Measuring Arts Education, Part III

March 18, 2010

Recently I explained how we in the Education Department measure the impact of our LACMA On-Site program through various activities in the classroom, at libraries, and here at the museum. Today I’m going to share some recent statistics from the thorough evaluation of that program.

After an eleven-month evaluation of the program, we learned that art and artists are a part of students’ daily use of what they know and their expanded viewpoints of the world. In addition to being engaged in thinking, talking about, and making art, schoolchildren have been positively impacted in ways that have fundamentally changed how they use language to talk about art and the artistic process. Through this program children and adults have found personal and meaningful connections with works of art. Parents, classroom teachers, school administrators, and librarians value the program and recognize the importance of the arts in children’s lives.

Here are six key findings:

The program makes a positive impact in language development for participants. Students are using art vocabulary and noting details in their language, and are able to express themselves using descriptive language. In LAUSD’s diverse population, the program also supports language development for English Language Learners. And teachers report that students’ use of descriptive language continues beyond the art workshops. One of the most significant benefits of the evaluation was identifying ways more students could have a chance to voice their ideas in short instructional settings by providing opportunities for students to work in small groups and pairs during instruction.(1)

Participants are using and exploring a range of new art materials not readily available to them, including collage, watercolor painting, oil pastel, and clay. Students and families are learning and applying specific skills and techniques related to these art media, which expands their understandings of those techniques and materials. (2)

Program participants overwhelmingly find personal and meaningful connections between their own lives and LACMA’s permanent collection as seen in their artwork. In particular, teens engage in library workshops because the content is relevant to their lives and families and librarians relate to concepts that resonate with their communities. (3)

The program content resonates with participants and administrators. In the schools, students and teachers relate that they are using LACMA arts curriculum for further development of critical thinking skills and other core academic areas. For example, the program fosters the development of students' analytical skills through the process of expressing and supporting their opinions when talking about art. Teachers integrate the curriculum for varying purposes, connecting vocabulary words, art concepts, and workshop themes with their ongoing instruction. (4)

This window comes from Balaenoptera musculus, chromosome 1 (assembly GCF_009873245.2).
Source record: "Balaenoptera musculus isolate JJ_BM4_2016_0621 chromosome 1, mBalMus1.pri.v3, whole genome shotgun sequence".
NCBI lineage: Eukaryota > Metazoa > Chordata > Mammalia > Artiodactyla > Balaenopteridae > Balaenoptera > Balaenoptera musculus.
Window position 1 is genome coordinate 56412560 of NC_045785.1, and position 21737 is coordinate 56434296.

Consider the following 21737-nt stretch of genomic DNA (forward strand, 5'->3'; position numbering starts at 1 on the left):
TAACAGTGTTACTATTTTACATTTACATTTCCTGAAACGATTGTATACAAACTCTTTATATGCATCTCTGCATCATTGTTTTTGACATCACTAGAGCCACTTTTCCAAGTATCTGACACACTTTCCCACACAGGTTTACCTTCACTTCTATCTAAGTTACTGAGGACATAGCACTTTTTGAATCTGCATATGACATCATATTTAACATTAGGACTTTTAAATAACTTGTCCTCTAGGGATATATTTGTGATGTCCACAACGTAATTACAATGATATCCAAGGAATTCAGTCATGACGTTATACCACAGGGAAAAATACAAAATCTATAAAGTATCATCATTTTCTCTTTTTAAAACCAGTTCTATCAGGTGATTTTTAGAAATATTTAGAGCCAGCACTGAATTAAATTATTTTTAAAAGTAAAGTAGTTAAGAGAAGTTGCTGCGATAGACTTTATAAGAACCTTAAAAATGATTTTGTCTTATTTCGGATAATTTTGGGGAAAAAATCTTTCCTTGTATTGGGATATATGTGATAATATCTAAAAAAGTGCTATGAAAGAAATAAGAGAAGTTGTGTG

Classroom teachers, school administrators, librarians, and parents place a high value on the program and desire to continue the experience. Teachers recommend it to their colleagues, librarians value the program’s emphasis on family learning, and principals value the quality of LACMA’s staff, teaching artists, resources, and support. Both teachers and librarians note specific reasons to continue the collaboration with LACMA and see it as an integral component of the school curricula or library community programming.

In addition to achieving its short-term goals, the program has made strides in achieving longer-term goals, including increasing levels of action around art education by school administrators and sustaining arts engagement in the LAUSD elementary and middle schools.

The evaluation also documents a well-known, but sometimes overlooked, aspect of arts education: arts learning provides English Language Learners, students falling behind in traditional classroom settings, and students with special needs with opportunities to excel and often exceed their teacher’s expectations.

What does it take to provide meaningful, effective, large-scale programming in an urban and widespread area such as Los Angeles? These evaluation findings help to identify a programming model that can be transferred to other areas of the country, using shared outcomes and teaching strategies. Formal documents that share the evaluation findings, both in print and on LACMA’s website, will be available this summer.

(1)Across all grade levels, specific and descriptive language expanded. In the libraries, children used descriptive words to talk about art.

(2)Of particular significance, over 90 percent of all participating K-5 students applied skills in using art materials and over 80 percent of middle school students applied skills in using art materials. 92 percent of children participating in the library program applied an art skill or technique as well. Typically reticent in these situations, 51 percent of adults are applying arts skills or techniques for the first time.

(3)Across all programs, over 90 percent of participants are including personal content in their own artwork.

(4)At the elementary and middle school levels, 93 percent of teachers saw connections with other subjects.

Elizabeth Gerber, Manager, School & Teacher Programs